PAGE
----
MLS levels and the initial SID for kernel_t

Paul Moore paul.moore at
Wed Aug 3 14:26:17 UTC 2005

Chad Hanson wrote:
> The kernel on an MLS system should be at system high. There is a range
> transition rule for init to transition to s0 (system low). fsck should have
> mls privileges to read the raw devices which are protected at system high,
> the same label as the kernel. If these privileges are missing we need to add
> them into the policy.
> The kernel itself shouldn't be a ranged object, it should system high,
> especially since this should also be the label of devices such as kmem,
> because they don't arbitrate access to objects, but instead give access to
> raw data (memory). Since the data is raw, the safe assumption to make is
> that the data might be system_high so it should be labeled as such. The same
> holds true for unlabeled files.
> Interfaces such as filesystems arbitrate access to data and make an MLS
> decision based on the label of subject and object.
> -Chad

Thanks for the explanation Chad.  With not clear reason and only a 
problem, I was getting so frustrated with this problem that I was 
starting to convince myself that both ways were right.

However, running the kernel at s9 puts me right back to where I started, 
a busted system.  Looking at domains/misc/kernel.te I see the following 

  ifdef(`mls_policy', `
  # run init with maximum MLS range
  range_transition kernel_t init_exec_t s0 - s9:c0.c127;

checking further I see that 'mls_policy' is enabled and the 
range_transition rule is in fact present in the policy.conf file (in 
fact it is the *only* range_transition rule present).  I have verified 
that '/sbin/init' is labeled properly and even tried changing the 
range_transition rule from s0 - s9 to simply s0 and have not had any 
luck (a shot in the dark).

This makes me think one of three things is happening:

  1. A type running at levels X1 - X2 can only transition to a subset of
     those levels, i.e. s7-s9 can transition to s8-s9 or s9 but not
     s0-s9.  A comment in the 'mls' file looks like this may be the case
     (but I am still not 100% clear on how to read this file):

     # new process labels must be dominated by the relabeling subject's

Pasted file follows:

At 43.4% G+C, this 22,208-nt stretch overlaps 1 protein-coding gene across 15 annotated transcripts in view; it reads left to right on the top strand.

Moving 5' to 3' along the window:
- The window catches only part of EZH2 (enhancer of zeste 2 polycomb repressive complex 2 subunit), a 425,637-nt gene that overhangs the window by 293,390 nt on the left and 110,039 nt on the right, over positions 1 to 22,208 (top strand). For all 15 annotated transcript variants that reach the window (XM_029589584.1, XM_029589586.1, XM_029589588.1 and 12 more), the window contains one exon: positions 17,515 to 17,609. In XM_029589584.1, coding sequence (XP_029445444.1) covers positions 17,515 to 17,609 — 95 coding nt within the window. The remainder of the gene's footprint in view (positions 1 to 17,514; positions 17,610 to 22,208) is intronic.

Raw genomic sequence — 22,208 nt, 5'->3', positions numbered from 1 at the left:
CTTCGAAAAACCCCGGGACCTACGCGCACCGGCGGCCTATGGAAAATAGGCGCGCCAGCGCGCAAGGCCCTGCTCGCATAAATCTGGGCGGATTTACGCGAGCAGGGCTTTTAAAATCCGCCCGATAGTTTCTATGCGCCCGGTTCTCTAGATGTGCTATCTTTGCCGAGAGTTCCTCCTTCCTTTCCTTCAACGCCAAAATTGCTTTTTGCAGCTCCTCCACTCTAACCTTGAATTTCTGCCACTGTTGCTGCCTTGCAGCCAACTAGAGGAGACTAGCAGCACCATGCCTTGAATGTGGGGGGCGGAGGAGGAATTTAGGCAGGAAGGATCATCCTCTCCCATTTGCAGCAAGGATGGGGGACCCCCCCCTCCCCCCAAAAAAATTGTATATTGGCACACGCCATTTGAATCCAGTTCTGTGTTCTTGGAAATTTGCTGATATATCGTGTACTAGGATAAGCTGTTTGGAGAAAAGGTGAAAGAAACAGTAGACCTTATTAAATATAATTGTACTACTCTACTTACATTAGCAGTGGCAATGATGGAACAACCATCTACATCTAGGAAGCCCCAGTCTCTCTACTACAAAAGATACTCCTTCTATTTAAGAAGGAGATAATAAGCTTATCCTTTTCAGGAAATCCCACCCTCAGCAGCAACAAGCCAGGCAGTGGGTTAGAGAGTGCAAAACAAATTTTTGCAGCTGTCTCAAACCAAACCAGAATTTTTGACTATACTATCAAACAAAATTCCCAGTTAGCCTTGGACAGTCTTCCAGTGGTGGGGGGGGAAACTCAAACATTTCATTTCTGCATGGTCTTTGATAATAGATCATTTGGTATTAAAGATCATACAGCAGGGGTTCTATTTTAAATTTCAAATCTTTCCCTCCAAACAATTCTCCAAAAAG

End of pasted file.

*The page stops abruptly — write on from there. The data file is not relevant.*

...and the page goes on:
# clearance and sensitivity level changes require privilege
     mlsconstrain process transition
         (( h1 dom h2 ) and
          (( l1 eq l2 ) or ( t1 == mlsprocsetsl ) or
           (( t1 == privrangetrans ) and ( t2 == mlsrangetrans ))));
     mlsconstrain process dyntransition
         (( h1 dom h2 ) and
          (( l1 eq l2 ) or ( t1 == mlsprocsetsl )));

  2. The range_transition rule in the kernel is broken.
  3. The range_transition rule in kernel.te is incorrectly written.


>>Paul Moore wrote:
>>>Dan's latest MLS policy RPM (as well as some past versions) has a 
>>>patch in it, mlspol.patch, which contains the following change for 
>>> -sid kernel        system_u:system_r:kernel_t:s0 - s9:c0.c127
>>> +sid kernel        system_u:system_r:kernel_t:s9:c0.c127
>>>From what I can tell this causes some problems, the biggest 
>>of which 
>>>being that init starts at s9 which can cause the system to 
>>die on boot 
>>>when trying to fsck the filesystems.  I'm not entirely sure 
>>why this 
>>>change was made as I would think we would want the kernel to run at 
>>>s0-s9 or at the very least s0.  Can someone clue me in as to why we 
>>>want to run the kernel at s9 or, Dan, can you change it 
>>back to s0 - s9?
>>I will go with either way.  I don't recall why the change was made.

. paul moore . . . . . . . . . . . . . . . . . . . . . . . . . . . . . .
. paul.moore at                                      hewlett packard
. (603) 884-5056                                          linux security

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